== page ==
PSA on Winterization Antifreeze

tpenfield

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It is that 'special' time of year in the northern regions where boats (and their engines) need to get winterized. Based on the winter incidents from last year (or 2), we are now including Texas as a 'Northern' state in the USA :ROFLMAO:

Anyway, as a Public Service Announcement . . . Please be aware that the Antifreeze ratings that you see advertised, like -50˚F, -100˚F, etc. are PIPE BURST ratings, which is a rating established by the plumbing industry in the 1930's (or so). It is the temperature at which a copper pipe will burst. The actual freezing and expansion of the AF starts at much higher temperatures and can (does) damage plastic parts in a boat engine's cooling and/or a boat's plumbing systems.

Knowing this fact, companies (like West Marine) have provided guidance on the spec's for the Marine AF that they sell. Here is the info from the -50˚F AF . . .

"Ideal for regions that experience temperature ranges between 14°F to 18°F (-8°C to -10°C); for colder regions we recommend using non-toxic West Marine antifreeze with a -60°F or -100°F rating"

Folks in many northern regions may want to be thinking about the lower temperature rated AF versions (-60, -75, -100) to provide adequate protection.

FWIW - I was fighting a fresh water system leak in my boat all summer only to find out that the plastic strainer bowl that is between the water tank and the pressure pump had cracked due to prior insufficient winterization (i.e. -50˚F). Years ago my sea water strainer (on a previous boat) suffered similar fate (cracking) from using the -50˚F stuff where winter temperatures reached around -10˚F.

My 'new' boat has sea water strainers and a few other plastic parts in the engine cooling system that could experience similar fate at temperatures approaching 0˚F and lower.

Then there is the whole PG vs. Alcohol thing, but that is a story for another time 🤪
 

Lou C

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if you get temps down to zero and want to use -50 or -60 try putting it in the freezer at zero & see what happens…it gets hard…to me that means it doesn’t belong in a cast iron engine that will see temps that low. I mix up my own Sierra PG antifreeze with water. Mixed 50/50 it gives freeze protection of -26*F at a cost of about $15 a gallon. I used to use the WM -100 that stays liquid down to -50* (overkill for my location) @ $21 a gallon. Either way you’re protected much better than with the -50 or -60.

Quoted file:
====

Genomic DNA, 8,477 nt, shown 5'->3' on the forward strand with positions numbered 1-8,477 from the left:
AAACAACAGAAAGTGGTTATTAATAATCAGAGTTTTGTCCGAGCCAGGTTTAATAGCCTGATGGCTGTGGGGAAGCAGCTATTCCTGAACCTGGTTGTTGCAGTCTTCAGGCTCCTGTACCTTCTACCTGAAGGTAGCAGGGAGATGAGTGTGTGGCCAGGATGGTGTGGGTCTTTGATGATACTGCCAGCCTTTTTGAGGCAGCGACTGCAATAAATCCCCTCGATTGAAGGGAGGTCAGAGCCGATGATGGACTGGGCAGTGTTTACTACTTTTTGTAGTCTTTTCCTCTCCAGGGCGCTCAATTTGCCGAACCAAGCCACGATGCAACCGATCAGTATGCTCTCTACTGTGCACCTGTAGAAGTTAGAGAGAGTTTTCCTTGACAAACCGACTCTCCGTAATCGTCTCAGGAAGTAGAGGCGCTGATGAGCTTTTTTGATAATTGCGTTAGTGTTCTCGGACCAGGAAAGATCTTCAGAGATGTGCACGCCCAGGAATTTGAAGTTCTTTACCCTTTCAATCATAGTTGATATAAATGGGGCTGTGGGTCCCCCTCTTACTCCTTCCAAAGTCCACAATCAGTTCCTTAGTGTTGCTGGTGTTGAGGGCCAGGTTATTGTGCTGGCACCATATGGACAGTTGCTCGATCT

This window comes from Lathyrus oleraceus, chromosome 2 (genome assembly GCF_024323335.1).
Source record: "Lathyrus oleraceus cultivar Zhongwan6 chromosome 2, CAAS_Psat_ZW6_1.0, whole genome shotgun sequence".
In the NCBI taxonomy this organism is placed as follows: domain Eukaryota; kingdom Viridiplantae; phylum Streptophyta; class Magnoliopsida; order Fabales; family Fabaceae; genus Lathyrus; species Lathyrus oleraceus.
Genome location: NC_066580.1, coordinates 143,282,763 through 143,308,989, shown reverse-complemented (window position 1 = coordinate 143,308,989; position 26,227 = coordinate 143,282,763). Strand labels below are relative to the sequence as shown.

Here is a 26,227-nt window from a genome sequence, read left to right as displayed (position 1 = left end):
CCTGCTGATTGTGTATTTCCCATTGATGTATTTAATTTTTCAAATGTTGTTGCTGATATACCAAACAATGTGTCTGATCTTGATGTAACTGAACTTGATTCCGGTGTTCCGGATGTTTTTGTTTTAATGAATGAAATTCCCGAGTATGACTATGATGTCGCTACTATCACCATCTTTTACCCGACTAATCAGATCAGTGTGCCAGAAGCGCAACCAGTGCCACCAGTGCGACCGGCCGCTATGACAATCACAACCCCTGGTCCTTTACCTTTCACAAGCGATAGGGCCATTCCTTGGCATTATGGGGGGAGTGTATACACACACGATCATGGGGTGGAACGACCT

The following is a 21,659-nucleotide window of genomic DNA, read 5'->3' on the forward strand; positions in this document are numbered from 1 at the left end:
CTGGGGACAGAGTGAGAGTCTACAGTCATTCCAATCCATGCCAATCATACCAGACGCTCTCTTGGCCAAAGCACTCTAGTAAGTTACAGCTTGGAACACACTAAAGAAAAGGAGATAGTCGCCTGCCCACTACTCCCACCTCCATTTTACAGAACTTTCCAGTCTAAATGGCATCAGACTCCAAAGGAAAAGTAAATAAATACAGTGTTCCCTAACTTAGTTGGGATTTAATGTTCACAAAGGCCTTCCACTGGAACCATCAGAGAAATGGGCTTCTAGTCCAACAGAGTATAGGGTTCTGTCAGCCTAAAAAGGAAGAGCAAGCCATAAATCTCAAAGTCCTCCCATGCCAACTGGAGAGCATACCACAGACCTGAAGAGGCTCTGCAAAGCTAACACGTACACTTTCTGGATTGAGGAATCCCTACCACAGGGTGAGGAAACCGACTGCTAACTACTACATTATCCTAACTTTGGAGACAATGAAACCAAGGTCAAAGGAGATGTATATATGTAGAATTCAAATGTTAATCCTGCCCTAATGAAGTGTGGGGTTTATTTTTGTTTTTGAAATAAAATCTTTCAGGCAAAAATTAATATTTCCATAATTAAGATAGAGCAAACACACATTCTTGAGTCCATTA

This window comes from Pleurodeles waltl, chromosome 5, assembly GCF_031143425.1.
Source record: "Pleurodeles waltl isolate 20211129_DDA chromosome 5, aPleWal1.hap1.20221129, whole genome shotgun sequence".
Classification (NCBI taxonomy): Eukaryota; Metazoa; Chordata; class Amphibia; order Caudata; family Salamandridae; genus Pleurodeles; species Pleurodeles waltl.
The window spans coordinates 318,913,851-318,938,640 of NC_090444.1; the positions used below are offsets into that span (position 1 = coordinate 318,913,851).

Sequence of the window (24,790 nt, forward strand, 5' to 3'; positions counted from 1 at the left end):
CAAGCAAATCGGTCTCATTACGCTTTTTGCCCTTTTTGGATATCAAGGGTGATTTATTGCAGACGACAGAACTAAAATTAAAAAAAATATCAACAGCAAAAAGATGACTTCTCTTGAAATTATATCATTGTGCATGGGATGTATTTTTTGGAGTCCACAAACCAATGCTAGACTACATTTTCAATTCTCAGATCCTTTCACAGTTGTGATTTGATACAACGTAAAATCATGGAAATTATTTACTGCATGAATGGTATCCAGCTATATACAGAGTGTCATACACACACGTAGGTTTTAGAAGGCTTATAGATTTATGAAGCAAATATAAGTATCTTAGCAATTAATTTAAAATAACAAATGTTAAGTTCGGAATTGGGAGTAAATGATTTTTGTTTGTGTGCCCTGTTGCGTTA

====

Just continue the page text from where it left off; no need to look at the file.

briangcc

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The marina that winterizes mine, which happens to be an authorized Merc and Volvo dealer/repair center, leaves the system empty. We freeze, hard sometimes, in NY.

Take it for what its worth.
 

WIMUSKY

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I've had jugs of RV antifreeze freeze solid too sitting outside. I use a low point drain and then blow out the lines. Air doesn't freeze.... That being said, I have drained an engine block and filled with rv antifreeze w/o any issues....
 

matt167

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I used 2 gallons of -50 supertec rv antifreeze to winterize my 3.0l. But I drained and filled the block and manifold and then drained it out fully. Any remaining will not freeze in a NY winter since air doesn’t freeze. Doing so reminded me how much I really don’t like an I/o. probably going to take my little boat out in a week. I’ll run some stabil through it.
 

Lou C

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FWIW, I'd either use my mix of Sierra/water, or -100, or just leave it dry I don't trust the other stuff even though it is widely used. In my climate a -75 might be fine if I didn't want to mix but its harder to find.
However, I feel that the corrosion inhibitors in the better AF do reduce corrosion in storage, in fact Merc specifically recommends using AF for that reason.
Pick up one of these refractometers if you mix your own, more accurate than the old style plus it works on PG antifreezes.
antifreeze & refractometer.jpg
 

airshot

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I have always drained my system as well as I could, then pour a couple gallons thru the system just in case any water was trapped in there. For the less than 5 bucks it cost for two gallons of antifreeze, it was a great piece of mind. RV antifreeze is actually good for seals and plastic parts